Monday, September 15, 2014

New Calif. Appeal Bond Rules Correct Outdated Process

That's the title of a Law360 article last Thursday here by H&L's Tom Watson and Lisa Perrochet about AB 1856, which Gov. Brown signed recently governing deposits in lieu of appeal bonds. Now state and federal bonds and cashier's checks are expressly authorized for deposits.
These amendments enhance access to justice by expanding and improving mechanisms that allow litigants to stay execution proceedings while they seek appellate review of adverse money judgments, while also protecting the interest of judgment creditors by requiring adequate security for the payment of money judgments in the event they are affirmed on appeal.

AB 1856 was carried by Assembly Member Scott Wilk. It was sponsored by the Conference of California Bar Associations and supported by both the Appellate Courts Section of the Los Angeles County Bar Association and the California Appellate Law Group. The unopposed bill passed by consent in all legislative committees and it passed unanimously in both the Assembly and the Senate.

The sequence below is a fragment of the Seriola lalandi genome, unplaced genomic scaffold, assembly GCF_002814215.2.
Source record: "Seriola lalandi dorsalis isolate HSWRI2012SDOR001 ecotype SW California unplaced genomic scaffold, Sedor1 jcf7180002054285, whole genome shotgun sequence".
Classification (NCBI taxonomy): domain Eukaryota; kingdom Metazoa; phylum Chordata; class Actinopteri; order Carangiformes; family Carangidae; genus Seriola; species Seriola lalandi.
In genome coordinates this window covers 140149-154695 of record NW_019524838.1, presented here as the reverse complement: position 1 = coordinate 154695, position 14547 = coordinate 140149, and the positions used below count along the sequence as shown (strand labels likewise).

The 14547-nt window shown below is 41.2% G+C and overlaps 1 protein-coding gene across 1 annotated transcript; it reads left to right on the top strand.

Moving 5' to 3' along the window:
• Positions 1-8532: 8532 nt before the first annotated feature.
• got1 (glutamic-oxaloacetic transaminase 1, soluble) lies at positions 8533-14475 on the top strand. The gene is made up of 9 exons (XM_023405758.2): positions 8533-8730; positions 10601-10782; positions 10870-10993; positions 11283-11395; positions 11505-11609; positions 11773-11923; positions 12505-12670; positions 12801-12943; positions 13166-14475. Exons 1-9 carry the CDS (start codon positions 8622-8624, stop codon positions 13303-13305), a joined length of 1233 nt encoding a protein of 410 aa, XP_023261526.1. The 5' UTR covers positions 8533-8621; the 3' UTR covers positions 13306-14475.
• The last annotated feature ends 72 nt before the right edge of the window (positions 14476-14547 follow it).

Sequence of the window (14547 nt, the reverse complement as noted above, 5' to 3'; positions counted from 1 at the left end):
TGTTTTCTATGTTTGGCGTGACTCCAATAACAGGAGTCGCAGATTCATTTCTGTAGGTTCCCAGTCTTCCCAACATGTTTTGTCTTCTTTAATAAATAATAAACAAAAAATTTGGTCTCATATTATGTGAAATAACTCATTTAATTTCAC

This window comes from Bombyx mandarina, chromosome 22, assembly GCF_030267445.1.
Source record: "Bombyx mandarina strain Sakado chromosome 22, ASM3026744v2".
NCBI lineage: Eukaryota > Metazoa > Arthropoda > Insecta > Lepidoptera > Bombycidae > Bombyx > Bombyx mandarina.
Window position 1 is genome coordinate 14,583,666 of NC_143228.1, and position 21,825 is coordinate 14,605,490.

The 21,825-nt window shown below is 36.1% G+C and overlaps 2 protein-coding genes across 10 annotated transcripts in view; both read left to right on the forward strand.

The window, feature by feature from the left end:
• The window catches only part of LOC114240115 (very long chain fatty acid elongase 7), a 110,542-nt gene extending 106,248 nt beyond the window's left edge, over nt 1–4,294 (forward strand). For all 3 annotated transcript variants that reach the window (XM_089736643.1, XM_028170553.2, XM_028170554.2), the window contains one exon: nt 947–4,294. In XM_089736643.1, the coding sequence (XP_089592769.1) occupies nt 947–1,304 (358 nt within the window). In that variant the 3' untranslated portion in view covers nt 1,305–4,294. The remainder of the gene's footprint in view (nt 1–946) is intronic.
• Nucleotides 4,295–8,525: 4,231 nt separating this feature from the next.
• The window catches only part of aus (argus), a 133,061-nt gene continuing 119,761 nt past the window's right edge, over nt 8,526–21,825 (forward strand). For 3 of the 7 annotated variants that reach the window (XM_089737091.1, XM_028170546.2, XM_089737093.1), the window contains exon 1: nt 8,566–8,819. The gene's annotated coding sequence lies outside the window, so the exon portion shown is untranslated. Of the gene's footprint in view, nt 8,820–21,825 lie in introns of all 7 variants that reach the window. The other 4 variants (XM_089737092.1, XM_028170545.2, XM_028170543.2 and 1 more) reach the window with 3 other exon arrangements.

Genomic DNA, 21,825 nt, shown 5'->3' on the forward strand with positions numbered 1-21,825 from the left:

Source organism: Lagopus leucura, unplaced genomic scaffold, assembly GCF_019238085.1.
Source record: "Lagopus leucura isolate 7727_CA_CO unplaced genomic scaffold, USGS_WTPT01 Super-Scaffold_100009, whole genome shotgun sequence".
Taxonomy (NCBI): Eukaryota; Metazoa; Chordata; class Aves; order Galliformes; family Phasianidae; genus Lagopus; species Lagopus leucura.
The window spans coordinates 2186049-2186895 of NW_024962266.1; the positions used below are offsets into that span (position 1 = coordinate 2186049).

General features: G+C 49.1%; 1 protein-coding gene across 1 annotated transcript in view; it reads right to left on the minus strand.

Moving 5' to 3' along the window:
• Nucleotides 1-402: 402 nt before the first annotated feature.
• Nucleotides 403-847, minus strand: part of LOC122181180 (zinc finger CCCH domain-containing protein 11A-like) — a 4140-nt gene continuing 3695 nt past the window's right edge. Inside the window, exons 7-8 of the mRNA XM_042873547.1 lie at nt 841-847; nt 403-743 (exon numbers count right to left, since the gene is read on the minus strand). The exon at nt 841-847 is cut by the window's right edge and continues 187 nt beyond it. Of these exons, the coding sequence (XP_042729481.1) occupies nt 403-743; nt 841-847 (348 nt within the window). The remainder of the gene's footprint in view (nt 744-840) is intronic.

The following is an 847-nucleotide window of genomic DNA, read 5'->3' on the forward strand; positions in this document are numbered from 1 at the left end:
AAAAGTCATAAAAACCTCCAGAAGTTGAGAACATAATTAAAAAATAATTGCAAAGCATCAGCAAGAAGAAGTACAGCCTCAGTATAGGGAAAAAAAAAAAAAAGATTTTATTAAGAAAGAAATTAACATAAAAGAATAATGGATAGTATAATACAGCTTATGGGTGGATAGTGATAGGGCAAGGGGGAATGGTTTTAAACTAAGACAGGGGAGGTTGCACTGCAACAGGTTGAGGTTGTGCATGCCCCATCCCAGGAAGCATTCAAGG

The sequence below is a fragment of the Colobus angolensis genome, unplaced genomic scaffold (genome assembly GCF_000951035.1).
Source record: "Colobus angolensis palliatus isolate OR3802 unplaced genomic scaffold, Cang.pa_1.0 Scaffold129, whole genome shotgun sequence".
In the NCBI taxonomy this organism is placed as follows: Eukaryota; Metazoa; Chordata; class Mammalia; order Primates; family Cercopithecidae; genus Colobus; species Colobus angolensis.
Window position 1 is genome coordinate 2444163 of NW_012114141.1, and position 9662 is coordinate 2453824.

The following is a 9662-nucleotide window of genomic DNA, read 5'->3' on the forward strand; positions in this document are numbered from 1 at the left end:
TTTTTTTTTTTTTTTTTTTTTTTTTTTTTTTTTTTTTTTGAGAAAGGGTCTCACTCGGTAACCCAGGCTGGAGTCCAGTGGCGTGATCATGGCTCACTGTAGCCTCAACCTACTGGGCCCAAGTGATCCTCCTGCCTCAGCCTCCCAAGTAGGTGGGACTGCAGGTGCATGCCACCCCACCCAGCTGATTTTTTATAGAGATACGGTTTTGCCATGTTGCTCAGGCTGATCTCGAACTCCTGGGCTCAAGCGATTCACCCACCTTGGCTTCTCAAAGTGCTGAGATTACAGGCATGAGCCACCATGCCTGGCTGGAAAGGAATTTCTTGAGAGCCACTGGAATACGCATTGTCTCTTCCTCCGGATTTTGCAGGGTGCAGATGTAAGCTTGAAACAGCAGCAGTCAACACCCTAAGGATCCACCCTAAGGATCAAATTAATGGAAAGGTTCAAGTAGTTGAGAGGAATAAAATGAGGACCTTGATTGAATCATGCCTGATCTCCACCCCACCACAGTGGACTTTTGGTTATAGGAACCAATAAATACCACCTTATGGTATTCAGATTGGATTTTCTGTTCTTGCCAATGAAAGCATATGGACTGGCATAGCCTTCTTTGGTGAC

AB 1856 leaves intact the existing rules for posting an appeal bond — basically, a type of insurance policy that allows the judgment creditor to seek payment from the surety company that issued the bond, if the defendant doesn’t pay on the judgment. What AB 1856 changes are the statues governing the use of a deposit in lieu of an appeal bond. (See Code Civ. Proc., §§ 995.710 et seq.)
Who can say "bearer bond" yet NOT think of
the original Die Hard movie?!
Friday's Recorder featured Justice Beds' latest: Mourning the Loss of Germany's Longest Legal Term: Rindfleischetikettierungsüberwachungsaufgabenübertragungsgesetz.